• Water turn over in the atmosphere happens every 10 days, so water is constantly being purified.
Ground Water

• Water that infiltrates the ground has two alternatives.

    • It may be held in the soil and returned

to the atmosphere through one of the

following methods…

  • Transpiration: air picks up water vapor from vegetation (green water flow)
  • Evaporation: Air picks up water vapor from the soil (green water flow)
  • Evapotranspiration: the combination of the two above terms.
    • Or it may percolate (blue water


salt lakes
Salt Lakes
  • Created as salts are picked up and carried to inland lakes the same way that they are carried to the ocean.
hadley cell
Hadley Cell

Rising air over the equator is pushed from beneath by more rising air causing a “spill over” to the North and South. The two halves of the system (rising and falling air) make up the Hadley cell

rain shadow
Rain Shadow
  • Causes rising and falling air currents when moisture laden trade winds encounter mountain ranges
  • Layers of porous material through which groundwater moves through.
    • Hold 99% of the liquid fresh water
    • The rest is found in lakes, wetlands and rivers
surface runoff and ground water
Surface Runoff and Ground Water:
  • Both are blue water systems.
  • Both are the usual focus for human resource management.
  • Infiltration-runoff ratio: the amount that soaks in compared to the amount that runs off
human impacts
Human Impacts
  • Four categories that either directly or indirectly impact the water cycle:
    • Changes to Earth’s surface
    • Changes to Earth’s climate
    • Atmospheric pollution
    • Withdraws for human use
  • As land is cleared or overgrazed, the pathway for the water cycle shifts from infiltration and groundwater recharge to runoff.
    • Consequences include flooding, decreased ground water, increased salinization, loss of biodiversity
section three
Section Three

Water: A Resource to Manage, a Threat to Control

major uses
Major Uses
  • Table 7.2
  • Homes/industry:
    • washing and flushing away wastes. (nonconsumptive)
    • Irrigation. (consumptive)
  • We use less water today than in 1975…even though population has increased.
water usage
Water Usage



Water is returned to its source

Electric power generation

Industrial use

Domestic use (public and self-supplied)

  • The applied water does not return to the water source
    • Irrigation
    • Other agricultural use
trends in water use
Trends in water use:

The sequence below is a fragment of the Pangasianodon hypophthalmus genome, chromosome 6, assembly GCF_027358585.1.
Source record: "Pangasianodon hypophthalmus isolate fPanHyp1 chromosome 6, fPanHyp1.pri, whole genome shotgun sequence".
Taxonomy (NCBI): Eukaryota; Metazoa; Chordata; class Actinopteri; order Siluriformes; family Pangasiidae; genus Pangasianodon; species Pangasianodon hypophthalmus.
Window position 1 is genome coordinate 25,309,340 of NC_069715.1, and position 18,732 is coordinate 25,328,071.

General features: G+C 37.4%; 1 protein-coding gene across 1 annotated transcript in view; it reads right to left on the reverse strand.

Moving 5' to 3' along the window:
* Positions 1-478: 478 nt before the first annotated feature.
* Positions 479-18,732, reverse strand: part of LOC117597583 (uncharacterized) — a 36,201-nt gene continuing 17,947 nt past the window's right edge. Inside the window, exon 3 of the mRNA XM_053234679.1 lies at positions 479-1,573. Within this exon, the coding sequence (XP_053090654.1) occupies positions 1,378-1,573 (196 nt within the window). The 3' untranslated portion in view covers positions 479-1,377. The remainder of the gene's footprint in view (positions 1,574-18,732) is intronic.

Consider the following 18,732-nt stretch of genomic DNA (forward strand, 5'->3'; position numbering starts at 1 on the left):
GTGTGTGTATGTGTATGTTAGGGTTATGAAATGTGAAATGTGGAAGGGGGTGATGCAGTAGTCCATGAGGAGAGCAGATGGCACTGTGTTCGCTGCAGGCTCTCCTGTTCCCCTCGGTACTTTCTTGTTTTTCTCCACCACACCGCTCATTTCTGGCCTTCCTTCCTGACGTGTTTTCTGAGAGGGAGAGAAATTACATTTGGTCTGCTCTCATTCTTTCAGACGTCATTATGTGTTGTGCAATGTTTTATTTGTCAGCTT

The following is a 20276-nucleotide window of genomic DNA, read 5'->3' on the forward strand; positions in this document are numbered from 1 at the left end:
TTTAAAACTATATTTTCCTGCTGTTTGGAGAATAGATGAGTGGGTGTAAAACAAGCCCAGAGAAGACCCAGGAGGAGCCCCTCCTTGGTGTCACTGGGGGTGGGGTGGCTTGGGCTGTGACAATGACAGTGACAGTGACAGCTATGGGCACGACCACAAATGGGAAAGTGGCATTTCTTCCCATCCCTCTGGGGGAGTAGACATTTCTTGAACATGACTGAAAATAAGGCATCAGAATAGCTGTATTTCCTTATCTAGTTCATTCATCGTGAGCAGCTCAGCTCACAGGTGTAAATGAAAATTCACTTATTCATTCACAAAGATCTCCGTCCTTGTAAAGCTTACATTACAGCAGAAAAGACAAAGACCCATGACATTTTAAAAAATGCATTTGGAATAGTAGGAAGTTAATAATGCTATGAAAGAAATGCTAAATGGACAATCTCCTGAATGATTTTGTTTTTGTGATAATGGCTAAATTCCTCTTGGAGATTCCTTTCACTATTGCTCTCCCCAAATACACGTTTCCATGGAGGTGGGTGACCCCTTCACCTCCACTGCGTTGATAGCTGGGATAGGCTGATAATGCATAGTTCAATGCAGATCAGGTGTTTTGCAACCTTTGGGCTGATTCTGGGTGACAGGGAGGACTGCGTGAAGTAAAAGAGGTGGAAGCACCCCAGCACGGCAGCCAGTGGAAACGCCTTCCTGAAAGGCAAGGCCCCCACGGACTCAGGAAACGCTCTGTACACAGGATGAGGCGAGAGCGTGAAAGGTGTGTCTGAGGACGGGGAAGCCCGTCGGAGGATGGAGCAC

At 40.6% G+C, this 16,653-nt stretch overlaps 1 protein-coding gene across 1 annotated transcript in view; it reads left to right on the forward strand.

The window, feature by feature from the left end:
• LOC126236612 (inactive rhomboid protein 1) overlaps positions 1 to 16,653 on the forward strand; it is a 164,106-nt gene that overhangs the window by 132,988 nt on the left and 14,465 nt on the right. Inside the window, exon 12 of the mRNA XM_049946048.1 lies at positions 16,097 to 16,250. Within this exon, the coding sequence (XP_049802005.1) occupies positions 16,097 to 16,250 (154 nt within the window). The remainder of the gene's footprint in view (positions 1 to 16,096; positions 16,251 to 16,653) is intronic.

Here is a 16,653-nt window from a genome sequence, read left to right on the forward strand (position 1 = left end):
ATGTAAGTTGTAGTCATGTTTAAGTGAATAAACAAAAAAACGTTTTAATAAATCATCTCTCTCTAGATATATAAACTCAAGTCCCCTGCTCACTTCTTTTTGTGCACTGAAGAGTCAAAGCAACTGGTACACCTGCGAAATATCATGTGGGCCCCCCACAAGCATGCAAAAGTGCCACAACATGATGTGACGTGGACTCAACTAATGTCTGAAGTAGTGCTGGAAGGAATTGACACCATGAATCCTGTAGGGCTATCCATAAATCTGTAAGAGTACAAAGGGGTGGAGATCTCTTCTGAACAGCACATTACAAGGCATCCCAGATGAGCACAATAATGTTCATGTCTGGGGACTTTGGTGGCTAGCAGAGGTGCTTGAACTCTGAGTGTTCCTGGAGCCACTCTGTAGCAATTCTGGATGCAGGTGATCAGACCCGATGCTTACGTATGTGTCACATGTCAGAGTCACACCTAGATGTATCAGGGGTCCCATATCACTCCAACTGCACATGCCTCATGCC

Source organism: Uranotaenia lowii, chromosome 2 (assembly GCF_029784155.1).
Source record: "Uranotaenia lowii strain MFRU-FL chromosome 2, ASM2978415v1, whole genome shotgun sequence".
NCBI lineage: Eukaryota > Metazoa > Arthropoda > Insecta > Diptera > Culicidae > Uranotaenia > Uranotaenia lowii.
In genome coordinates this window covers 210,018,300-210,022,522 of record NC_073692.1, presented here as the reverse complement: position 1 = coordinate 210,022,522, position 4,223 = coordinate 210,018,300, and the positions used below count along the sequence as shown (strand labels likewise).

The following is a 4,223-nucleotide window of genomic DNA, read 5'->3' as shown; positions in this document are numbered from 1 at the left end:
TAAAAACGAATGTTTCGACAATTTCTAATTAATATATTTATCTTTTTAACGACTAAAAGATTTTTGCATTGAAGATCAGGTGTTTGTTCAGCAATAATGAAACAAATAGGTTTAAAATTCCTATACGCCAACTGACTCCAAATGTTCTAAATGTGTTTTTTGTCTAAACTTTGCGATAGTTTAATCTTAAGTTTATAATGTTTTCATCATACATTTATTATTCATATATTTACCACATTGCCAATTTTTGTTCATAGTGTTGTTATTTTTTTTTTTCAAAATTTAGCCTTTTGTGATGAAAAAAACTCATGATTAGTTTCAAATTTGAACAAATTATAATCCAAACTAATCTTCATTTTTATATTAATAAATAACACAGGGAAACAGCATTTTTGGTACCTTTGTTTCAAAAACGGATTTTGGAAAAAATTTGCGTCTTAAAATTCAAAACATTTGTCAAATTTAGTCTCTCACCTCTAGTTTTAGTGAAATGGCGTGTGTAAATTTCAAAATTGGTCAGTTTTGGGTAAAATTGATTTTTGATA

• US: industry followed by agriculture by domestic
  • World: agriculture, industry, domestic
  • Europe: similar to US
  • South America & Africa: agriculture, domestic, industry
  • Asia: similar to world pattern of use
  • Figure 7-11 page 179
  • US: 40% ground, 60% surface for domestic use.
  • Developing countries: 90% of the waste water is released directly to surface waters without treatment…cholera, etc. 1.1 billion people drink this unsafe water.

Saris used to filter cholera in Bangladesh.

technologies for water collection
Technologies for water collection
  • Industrialized countries:
    • dams are built across rivers to create reservoirs (hole water in times of excess flow and can be drawn out in times of lower flow).
    • Water is piped to treatment plants.
    • Water is distributed through the water system to homes, schools, and industry.
    • Water is collected by sewage-treatment plant, retreated, and sent back out for distribution
municipal water treatment
Municipal Water Treatment
  • Figure 7-13 page 180.
    • Know the steps of the water treatment plant…Alum, mixing tank, settling basin, sand filter, lime/fluoride added, distribution.
dam impacts
Dam Impacts
  • US: 75,000 dams at least six feet in height, another 2 million smaller structures.
  • Fresh water habitats lost, increased salt concentration, etc.
glen canyon
Glen Canyon
  • Closed its gates in 1963 (meaning it became operational).
  • Stores excess water in Lake Powell
  • Spans the Colorado River at Lee’s Ferry, AZ, just above Grand Canyon National Park.
  • Operated by Federal Bureau of Reclamation.
  • Generates hydropower and stores water for distribution to CA, NE, AZ, and Mexico.
glen canyon continued
Glen Canyon Continued
  • A study in the late 1980’s to early 1990’s concluded that the operation of the dam had greatly impacted the downstream ecology and its recreational resources.
  • 1996, Secretary of the Interior issued new rules that established minimum and maximum water-release rates (GCMRC)
  • 1996
  • Secretary of the Interior, Bruce Babbitt
  • Grand Canyon Monitoring and Research center
  • Provides scientific monitoring for the dam’s operations and operates within the guidelines of adaptive ecosystem management.
  • Outcome: successful
dam building around the world
Dam building around the world
  • US: 75,000 dams at least 6 feet in height and an estimated 2 million other smaller structures.
  • Around the world: more than 45,000 large dams (50ft high).
    • 3,000 of these contain storage reservoirs with volumes greater than 25 billion gallons, 120 million acres of land and containing more than 1,500 mi3 of water
  • CALFED Bay-Delta Program
    • Established to “develop and implement a lon-term comprehensive plan that will restore ecological health and improve water management for beneficial uses of the Bay-Delta System”
    • Bay-Delta is a huge estuary in the San Francisco Bay.